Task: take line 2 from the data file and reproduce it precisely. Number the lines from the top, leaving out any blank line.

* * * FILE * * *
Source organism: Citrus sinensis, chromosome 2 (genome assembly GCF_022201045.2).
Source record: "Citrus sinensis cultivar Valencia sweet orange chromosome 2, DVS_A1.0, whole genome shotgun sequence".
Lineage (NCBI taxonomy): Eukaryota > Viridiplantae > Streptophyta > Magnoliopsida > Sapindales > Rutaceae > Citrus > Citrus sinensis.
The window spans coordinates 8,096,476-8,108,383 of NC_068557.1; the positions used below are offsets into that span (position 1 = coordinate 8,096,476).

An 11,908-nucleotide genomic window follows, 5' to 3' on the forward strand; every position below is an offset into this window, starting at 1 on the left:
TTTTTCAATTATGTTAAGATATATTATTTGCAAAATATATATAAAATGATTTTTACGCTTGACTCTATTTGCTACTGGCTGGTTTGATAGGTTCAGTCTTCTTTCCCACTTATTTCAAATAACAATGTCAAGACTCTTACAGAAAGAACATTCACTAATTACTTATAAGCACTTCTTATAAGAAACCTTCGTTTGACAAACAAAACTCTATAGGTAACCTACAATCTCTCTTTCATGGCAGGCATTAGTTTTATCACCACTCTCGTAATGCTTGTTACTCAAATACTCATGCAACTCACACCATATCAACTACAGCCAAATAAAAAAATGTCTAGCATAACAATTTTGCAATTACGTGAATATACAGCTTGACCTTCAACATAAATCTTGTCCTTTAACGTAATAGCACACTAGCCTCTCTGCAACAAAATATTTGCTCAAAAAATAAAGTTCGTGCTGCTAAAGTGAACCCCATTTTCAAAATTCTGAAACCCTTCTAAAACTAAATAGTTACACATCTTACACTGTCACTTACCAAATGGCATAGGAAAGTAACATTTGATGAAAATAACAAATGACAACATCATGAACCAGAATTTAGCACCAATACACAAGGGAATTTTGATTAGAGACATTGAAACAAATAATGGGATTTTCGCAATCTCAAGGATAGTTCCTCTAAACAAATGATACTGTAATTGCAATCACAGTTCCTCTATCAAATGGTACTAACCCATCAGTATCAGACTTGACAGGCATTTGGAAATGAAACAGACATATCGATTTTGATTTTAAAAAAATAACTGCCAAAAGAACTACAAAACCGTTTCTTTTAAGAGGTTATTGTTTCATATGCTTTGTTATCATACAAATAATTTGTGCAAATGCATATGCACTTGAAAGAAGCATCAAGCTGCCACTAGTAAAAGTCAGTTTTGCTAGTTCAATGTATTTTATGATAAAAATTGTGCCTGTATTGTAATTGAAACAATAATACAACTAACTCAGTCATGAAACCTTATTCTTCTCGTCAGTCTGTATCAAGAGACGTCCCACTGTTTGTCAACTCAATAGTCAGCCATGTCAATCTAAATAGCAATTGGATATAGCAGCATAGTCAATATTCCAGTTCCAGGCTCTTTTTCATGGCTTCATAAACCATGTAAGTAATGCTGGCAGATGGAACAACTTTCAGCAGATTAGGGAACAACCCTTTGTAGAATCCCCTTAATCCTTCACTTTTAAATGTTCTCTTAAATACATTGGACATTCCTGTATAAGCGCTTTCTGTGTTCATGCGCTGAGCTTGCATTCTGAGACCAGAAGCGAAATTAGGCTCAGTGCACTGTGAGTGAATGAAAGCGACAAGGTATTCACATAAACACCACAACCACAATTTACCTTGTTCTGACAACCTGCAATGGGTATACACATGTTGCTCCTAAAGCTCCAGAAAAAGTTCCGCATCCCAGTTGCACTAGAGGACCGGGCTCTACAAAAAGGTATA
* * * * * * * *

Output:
Source record: "Citrus sinensis cultivar Valencia sweet orange chromosome 2, DVS_A1.0, whole genome shotgun sequence".